Patty Jo Watson's prolific career began in the early 1950s as an energetic graduate student at the University of Chicago and culminated with her induction into the National Academy of Sciences and subsequent retirement from Washington University in 2003. During that time her groundbreaking research impacted multiple fields within the discipline of archaeology, but her astonishing research into the underground caves of the eastern United States recognizes her as one of the world's leading experts on cave archaeology. In honor of Dr. Watson and her monumental achievements in the field, twenty-two established scholars present in this volume new and insightful research into prehistoric and historic use of southeastern dark zones. Cave Archaeology of the Eastern Woodlands, edited by David H. Dye, explores how prehistoric and historic peoples utilized caves as a means to further their economic growth and represent cultural values within their societies. The essays range in topics from early gypsum mining to rare American Indian cave art, from historic saltpeter extraction to current archaeobotanical and paleofecal research. Dye and the contributors contend that studies of deep zone caves reveal multiple insights into the values, beliefs, and cultural lifeways of ancient and historic peoples. In addition to presenting new research in the field, contributors also place particular emphasis on Dr. Watson's influential cave research and how it has molded their own work. The essays convey a sense of wonder at the unique and sometimes harrowing world of caves, and readers will get a sense of why Native Americans regarded the Underworld or Beneathworld as a supernatural realm to be tread upon with great respect and caution. This volume of uniformly excellent essays will no doubt be a lantern that sheds light onto the importance of studying and understanding the all too secret world of underground caves. David H. Dye is professor of archaeology in the Department of Earth Sciences at the University of Memphis and a former student of Patty Jo Watson's. He is author of Cycles of Violence: An Archaeology of Peace and War in Native Eastern North American, coeditor, with Richard J. Chacon, of The Taking and Displaying of Human Body Parts as Trophies by Amerindians, and, with Cheryl Anne Cox, of Towns and Temples Along the Mississippi.
Category: History

Discovering North American Rock Art

Author : Lawrence L. Loendorf
ISBN : 0816524831
Genre : History
File Size : 53.19 MB
Format : PDF, ePub, Docs
Download : 652
Read : 554

From the high plains of Canada to caves in the southeastern United States, images etched into and painted on stone by ancient Native Americans have aroused in observers the desire to understand their origins and meanings. Rock paintings and engravings can be found in nearly every state and province, and each region has its own distinctive story of discovery and evolving investigation of the rock art record. Rock art in the twenty-first century enjoys a large and growing popularity fueled by scholarly research and public interest alike. This book explores the history of rock art research in North America and is the only volume in the past twenty-five years to provide coverage of the subject on a continental scale. Written by contributors active in rock art research, it examines sites that provide a cross-section of regions and topics and complements existing books on rock art by offering new information, insights, and approaches to research. The first part of the volume explores different regional approaches to the study of rock art, including a set of varied responses to a single site as well as an overview of broader regional research investigations. It tells how Writing-on-Stone in southern Alberta, Canada, reflects changing thought about rock art from the 1870s to today; it describes the role of avocational archaeologists in the Mississippi Valley, where rock art styles differ on each side of the river; it explores discoveries in southwestern mountains and southeastern caves; and it integrates the investigation of cupules along GeorgiaÕs Yellow River into a full study of a site and its context. The book also compares the differences between rock art research in the United States and France: from the outset, rock art was of only marginal interest to most U.S. archaeologists, while French prehistorians considered cave art an integral part of archaeological research. The bookÕs second part is concerned with working with the images today and includes coverage of gender interests, government sponsorship, the role of amateurs in research, and chronometric studies. Much has changed in our understanding of rock art since Cotton Mather first wrote in 1714 of a strange inscription on a Massachusetts boulder, and the cutting-edge contributions in this volume tell us much about both the ancient place of these enduring images and their modern meanings. Discovering North American Rock Art distills todayÕs most authoritative knowledge of the field and is an essential volume for both specialists and hobbyists.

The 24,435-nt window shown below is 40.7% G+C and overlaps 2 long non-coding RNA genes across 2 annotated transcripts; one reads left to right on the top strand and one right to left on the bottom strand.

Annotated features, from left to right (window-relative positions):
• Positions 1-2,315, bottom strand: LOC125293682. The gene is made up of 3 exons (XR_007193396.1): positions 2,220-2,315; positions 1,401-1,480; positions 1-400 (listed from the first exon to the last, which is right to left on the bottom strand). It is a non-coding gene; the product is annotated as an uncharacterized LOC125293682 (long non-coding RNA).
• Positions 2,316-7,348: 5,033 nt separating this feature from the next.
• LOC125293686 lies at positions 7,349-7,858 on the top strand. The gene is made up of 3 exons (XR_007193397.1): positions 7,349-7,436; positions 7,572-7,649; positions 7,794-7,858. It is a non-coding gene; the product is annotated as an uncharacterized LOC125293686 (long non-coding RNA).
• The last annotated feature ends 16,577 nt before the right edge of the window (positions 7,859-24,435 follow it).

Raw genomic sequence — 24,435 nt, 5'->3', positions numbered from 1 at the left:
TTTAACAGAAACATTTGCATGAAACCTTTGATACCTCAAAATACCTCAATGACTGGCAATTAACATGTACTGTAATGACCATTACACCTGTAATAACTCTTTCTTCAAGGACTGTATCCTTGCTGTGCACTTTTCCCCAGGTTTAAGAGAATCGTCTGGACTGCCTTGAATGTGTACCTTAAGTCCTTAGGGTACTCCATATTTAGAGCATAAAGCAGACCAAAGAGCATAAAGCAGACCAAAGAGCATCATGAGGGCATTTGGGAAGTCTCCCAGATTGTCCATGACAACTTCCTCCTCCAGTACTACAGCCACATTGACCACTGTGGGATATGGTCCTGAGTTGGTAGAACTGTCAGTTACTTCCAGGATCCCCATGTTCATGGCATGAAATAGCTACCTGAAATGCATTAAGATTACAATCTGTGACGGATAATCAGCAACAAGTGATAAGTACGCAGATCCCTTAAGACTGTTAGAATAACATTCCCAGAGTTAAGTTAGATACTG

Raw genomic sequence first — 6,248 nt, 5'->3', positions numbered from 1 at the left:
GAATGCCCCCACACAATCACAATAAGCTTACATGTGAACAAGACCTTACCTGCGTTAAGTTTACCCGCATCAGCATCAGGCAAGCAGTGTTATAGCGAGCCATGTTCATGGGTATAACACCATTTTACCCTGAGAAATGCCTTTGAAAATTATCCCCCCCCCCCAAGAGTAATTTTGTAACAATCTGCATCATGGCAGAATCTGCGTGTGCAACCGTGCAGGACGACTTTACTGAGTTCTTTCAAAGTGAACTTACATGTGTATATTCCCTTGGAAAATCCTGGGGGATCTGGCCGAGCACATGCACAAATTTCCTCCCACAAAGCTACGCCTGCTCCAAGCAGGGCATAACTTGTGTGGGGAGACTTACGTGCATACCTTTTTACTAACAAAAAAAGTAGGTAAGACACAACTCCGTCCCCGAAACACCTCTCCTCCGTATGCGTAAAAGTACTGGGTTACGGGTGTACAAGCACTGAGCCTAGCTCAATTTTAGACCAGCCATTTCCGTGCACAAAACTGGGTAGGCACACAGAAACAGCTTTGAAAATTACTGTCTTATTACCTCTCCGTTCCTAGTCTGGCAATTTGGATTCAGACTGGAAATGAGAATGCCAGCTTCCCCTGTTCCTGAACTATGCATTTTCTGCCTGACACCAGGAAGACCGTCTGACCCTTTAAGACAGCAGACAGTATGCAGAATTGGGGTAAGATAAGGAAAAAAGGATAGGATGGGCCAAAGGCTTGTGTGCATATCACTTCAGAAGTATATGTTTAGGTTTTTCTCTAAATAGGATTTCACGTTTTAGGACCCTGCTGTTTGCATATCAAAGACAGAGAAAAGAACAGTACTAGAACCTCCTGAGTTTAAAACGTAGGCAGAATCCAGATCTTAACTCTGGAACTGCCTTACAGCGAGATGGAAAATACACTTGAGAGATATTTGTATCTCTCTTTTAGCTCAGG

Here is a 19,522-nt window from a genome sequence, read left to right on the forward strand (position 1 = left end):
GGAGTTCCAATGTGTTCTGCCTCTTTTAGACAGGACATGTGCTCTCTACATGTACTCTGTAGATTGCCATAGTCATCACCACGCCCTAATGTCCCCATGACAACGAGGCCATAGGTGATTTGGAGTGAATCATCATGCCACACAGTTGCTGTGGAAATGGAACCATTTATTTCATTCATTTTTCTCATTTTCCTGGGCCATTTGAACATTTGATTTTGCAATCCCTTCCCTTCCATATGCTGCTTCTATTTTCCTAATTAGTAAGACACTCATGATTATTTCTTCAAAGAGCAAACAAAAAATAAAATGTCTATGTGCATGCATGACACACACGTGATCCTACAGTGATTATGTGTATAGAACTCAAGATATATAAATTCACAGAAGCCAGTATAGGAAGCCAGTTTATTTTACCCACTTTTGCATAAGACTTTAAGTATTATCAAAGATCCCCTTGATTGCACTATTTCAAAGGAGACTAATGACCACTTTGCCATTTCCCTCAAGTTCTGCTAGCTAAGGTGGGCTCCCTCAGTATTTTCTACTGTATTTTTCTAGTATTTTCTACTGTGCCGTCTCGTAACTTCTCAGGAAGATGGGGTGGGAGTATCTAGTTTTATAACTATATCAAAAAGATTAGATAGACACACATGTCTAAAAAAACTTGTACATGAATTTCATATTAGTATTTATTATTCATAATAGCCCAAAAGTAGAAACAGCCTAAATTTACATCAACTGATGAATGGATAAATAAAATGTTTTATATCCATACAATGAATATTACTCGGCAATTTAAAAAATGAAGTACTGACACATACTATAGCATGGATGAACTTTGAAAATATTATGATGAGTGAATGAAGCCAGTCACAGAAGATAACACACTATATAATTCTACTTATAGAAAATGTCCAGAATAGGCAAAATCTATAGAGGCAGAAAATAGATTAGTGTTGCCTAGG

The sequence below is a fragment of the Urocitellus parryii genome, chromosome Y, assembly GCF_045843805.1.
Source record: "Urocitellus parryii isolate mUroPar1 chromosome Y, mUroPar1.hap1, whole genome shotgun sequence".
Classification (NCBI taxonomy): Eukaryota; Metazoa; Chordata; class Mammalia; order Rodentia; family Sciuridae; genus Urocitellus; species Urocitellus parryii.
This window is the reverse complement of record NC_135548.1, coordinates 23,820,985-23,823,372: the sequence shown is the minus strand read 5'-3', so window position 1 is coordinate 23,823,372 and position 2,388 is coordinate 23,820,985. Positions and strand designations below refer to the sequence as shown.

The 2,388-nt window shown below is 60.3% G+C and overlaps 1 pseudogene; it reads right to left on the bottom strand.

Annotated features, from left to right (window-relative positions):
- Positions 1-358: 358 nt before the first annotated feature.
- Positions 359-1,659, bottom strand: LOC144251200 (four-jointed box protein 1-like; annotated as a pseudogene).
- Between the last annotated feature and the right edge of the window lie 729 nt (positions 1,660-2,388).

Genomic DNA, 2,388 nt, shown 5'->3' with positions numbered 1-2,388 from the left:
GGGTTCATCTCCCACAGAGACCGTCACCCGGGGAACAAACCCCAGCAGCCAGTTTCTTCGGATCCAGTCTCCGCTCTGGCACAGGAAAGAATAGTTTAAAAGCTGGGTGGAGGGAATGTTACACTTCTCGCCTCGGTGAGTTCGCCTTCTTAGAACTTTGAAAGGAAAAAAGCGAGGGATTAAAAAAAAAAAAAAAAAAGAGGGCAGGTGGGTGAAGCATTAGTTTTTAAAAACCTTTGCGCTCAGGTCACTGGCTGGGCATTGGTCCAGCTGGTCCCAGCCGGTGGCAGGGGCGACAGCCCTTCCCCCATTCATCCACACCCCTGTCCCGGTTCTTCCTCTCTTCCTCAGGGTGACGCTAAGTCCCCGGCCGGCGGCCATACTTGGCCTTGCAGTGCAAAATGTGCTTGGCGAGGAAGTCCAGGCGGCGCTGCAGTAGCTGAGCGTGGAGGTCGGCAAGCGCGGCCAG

Category: History

Texas Blood

Author : Roger D. Hodge
ISBN : 9780307961419
Genre : History
File Size : 32.36 MB
Format : PDF, ePub, Docs
Download : 882
Read : 280

In the tradition of Ian Frazier's Great Plains, and as vivid as the work of Cormac McCarthy, an intoxicating, singularly illuminating history of the Texas borderlands from their settlement through seven generations of Roger D. Hodge's ranching family. What brought the author's family to Texas? What is it about Texas that for centuries has exerted a powerful allure for adventurers and scoundrels, dreamers and desperate souls, outlaws and outliers? In search of answers, Hodge travels across his home state--which he loves and hates in shifting measure--tracing the wanderings of his ancestors into forgotten histories along vanished roads. Here is an unsentimental, keenly insightful attempt to grapple with all that makes Texas so magical, punishing, and polarizing. Here is a spellbindingly evocative portrait of the borderlands--with its brutal history of colonization, conquest, and genocide; where stories of death and drugs and desperation play out daily. And here is a contemplation of what it means that the ranching industry that has sustained families like Hodge's for almost two centuries is quickly fading away, taking with it a part of our larger, deep-rooted cultural inheritance. A wholly original fusion of memoir and history--as piercing as it is elegiac--Texas Blood is a triumph.
Category: History